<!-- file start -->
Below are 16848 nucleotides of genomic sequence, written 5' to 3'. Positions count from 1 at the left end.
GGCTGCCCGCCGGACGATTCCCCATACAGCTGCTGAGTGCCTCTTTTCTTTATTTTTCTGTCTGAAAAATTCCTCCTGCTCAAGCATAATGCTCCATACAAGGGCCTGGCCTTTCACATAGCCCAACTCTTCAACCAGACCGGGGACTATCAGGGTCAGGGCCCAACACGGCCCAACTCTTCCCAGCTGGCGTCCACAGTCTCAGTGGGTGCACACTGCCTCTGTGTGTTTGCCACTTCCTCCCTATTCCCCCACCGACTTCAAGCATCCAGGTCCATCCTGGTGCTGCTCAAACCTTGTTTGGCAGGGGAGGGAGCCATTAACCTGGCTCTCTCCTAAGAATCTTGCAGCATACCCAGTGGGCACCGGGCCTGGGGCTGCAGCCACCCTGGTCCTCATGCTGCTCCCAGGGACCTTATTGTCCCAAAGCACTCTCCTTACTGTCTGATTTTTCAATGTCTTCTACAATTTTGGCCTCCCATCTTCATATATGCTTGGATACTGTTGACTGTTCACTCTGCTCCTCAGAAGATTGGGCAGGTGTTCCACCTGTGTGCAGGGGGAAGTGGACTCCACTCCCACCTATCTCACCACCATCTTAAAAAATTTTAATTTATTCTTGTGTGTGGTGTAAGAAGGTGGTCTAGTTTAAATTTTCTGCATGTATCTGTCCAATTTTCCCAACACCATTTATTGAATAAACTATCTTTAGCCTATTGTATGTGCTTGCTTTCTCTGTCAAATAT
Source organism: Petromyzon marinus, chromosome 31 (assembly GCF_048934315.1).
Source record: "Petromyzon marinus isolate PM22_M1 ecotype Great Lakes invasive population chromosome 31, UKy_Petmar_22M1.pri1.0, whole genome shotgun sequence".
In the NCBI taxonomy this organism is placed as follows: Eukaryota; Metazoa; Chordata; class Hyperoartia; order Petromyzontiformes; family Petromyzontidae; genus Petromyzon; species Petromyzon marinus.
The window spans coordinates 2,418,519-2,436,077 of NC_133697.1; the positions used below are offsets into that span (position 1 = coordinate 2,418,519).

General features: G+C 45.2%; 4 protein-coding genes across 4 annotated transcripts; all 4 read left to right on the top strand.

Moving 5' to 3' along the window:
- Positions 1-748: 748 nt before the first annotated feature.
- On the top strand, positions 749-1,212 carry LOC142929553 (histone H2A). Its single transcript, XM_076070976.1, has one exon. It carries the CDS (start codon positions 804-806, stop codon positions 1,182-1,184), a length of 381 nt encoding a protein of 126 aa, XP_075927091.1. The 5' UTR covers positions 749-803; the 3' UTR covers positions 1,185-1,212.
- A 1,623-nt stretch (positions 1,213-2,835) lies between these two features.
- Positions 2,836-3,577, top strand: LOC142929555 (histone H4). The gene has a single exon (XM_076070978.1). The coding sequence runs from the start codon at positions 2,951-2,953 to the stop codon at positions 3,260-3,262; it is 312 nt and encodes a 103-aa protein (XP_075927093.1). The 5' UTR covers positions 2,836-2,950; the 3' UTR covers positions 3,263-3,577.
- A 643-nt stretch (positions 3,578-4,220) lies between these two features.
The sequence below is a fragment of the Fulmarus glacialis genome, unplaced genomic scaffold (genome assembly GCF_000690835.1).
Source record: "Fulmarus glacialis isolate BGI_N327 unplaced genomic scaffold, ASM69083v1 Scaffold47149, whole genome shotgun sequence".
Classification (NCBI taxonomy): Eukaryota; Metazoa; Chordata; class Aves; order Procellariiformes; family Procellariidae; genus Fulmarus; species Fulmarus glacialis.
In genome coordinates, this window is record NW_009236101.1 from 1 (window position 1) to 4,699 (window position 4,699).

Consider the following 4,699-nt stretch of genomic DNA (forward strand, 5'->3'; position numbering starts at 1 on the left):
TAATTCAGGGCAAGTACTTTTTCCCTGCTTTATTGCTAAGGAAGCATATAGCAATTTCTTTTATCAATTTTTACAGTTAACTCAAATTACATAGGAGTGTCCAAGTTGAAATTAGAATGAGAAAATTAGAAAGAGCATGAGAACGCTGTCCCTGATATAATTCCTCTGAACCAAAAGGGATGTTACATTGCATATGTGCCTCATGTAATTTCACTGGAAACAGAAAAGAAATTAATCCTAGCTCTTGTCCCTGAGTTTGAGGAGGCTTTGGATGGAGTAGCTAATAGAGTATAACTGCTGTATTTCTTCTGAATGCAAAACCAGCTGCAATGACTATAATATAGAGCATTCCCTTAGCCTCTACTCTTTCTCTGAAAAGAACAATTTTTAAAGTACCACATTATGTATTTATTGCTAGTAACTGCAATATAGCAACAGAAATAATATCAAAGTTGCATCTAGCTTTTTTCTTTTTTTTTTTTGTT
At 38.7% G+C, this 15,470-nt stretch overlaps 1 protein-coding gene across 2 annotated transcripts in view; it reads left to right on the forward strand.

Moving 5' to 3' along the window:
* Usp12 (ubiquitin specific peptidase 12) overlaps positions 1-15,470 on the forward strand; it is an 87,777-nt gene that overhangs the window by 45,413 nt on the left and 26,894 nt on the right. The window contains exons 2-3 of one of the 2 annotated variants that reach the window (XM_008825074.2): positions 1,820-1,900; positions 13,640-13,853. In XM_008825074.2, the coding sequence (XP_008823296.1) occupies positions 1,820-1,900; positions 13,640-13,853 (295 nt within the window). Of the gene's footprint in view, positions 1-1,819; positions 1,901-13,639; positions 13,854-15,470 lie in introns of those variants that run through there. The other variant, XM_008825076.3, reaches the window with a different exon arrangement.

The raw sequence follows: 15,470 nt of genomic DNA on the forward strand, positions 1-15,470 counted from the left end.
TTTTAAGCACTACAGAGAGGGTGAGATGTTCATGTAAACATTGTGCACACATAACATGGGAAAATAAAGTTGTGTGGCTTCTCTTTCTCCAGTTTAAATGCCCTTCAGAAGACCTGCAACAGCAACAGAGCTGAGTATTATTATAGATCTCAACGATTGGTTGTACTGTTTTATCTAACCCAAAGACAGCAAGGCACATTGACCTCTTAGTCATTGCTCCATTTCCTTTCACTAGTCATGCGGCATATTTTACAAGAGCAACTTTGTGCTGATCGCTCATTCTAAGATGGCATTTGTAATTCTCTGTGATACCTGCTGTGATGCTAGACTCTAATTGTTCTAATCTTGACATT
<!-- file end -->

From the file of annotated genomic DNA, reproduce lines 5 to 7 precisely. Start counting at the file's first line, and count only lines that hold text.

In the NCBI taxonomy this organism is placed as follows: Eukaryota; Metazoa; Chordata; class Hyperoartia; order Petromyzontiformes; family Petromyzontidae; genus Petromyzon; species Petromyzon marinus.
The window spans coordinates 2,418,519-2,436,077 of NC_133697.1; the positions used below are offsets into that span (position 1 = coordinate 2,418,519).

General features: G+C 45.2%; 4 protein-coding genes across 4 annotated transcripts; all 4 read left to right on the top strand.